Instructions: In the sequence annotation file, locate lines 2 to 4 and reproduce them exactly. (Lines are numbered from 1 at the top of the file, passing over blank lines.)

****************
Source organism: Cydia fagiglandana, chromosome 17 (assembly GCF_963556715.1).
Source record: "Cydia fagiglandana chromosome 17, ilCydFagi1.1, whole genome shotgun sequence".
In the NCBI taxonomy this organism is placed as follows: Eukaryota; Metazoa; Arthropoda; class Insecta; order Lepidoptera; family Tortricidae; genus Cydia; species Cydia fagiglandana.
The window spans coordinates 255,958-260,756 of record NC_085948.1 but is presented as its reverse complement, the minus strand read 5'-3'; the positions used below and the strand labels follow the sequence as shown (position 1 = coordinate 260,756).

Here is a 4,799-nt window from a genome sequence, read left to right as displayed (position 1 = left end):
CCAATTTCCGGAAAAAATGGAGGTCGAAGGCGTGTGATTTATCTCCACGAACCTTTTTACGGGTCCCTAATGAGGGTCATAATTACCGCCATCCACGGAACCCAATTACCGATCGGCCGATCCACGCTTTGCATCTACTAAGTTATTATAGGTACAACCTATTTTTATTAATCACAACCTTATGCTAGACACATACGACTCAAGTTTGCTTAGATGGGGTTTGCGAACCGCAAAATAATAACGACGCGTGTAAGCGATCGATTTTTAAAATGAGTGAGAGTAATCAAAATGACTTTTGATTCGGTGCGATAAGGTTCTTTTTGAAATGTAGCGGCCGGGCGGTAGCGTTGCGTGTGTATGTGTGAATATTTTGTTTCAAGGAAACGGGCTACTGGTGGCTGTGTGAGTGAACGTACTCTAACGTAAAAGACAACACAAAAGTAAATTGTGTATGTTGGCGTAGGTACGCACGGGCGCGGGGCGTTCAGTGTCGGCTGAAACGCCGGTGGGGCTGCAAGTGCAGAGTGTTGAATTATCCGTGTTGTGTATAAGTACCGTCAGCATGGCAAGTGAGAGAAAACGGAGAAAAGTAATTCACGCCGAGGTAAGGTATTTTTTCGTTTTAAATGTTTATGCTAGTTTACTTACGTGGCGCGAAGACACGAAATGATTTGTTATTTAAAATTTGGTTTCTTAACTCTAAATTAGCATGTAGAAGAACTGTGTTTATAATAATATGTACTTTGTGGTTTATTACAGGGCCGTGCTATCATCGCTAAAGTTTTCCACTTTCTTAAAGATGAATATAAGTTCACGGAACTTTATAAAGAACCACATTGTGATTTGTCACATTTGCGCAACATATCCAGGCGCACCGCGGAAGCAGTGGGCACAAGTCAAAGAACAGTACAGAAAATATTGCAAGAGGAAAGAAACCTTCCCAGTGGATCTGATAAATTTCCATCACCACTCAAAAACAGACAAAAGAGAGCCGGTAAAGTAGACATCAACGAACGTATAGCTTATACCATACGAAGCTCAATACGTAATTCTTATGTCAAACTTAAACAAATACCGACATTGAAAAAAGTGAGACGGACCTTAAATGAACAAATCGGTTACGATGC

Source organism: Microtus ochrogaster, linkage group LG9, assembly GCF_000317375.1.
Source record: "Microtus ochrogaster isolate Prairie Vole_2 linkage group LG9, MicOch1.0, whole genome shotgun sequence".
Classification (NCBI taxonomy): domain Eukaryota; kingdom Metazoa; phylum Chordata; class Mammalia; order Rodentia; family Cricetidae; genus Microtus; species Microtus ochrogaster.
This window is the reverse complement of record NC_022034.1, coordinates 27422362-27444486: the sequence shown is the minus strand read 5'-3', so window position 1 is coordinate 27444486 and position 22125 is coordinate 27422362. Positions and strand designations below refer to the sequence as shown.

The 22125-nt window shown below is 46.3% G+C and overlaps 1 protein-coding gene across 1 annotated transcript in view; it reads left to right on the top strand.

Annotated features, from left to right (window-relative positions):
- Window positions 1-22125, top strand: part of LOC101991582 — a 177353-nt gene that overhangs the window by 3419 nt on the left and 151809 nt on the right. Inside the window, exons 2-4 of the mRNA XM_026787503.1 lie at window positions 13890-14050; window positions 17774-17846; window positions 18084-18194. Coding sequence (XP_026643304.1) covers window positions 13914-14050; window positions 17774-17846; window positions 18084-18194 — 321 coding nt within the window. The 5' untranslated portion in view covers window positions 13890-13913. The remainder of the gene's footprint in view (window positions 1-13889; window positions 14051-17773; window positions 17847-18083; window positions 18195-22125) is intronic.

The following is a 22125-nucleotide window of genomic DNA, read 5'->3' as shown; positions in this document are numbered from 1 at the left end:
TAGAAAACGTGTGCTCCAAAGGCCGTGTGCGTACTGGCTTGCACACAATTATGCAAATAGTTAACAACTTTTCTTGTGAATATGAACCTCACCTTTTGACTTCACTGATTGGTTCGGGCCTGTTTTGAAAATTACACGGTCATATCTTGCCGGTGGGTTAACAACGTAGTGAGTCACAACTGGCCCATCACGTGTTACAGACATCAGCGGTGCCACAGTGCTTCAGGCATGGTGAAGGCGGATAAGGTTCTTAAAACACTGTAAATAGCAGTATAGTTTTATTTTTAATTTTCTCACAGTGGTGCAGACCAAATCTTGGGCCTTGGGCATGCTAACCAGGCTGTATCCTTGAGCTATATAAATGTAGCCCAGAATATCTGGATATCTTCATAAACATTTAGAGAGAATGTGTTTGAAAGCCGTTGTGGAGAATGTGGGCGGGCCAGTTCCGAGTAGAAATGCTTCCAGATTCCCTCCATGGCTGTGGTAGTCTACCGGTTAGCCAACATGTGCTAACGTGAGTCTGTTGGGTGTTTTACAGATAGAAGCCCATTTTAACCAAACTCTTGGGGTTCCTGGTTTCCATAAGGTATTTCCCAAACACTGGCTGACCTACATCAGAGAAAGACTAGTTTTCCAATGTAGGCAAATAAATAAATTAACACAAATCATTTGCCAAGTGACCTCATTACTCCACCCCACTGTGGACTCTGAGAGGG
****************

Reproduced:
Source record: "Cydia fagiglandana chromosome 17, ilCydFagi1.1, whole genome shotgun sequence".
In the NCBI taxonomy this organism is placed as follows: Eukaryota; Metazoa; Arthropoda; class Insecta; order Lepidoptera; family Tortricidae; genus Cydia; species Cydia fagiglandana.
The window spans coordinates 255,958-260,756 of record NC_085948.1 but is presented as its reverse complement, the minus strand read 5'-3'; the positions used below and the strand labels follow the sequence as shown (position 1 = coordinate 260,756).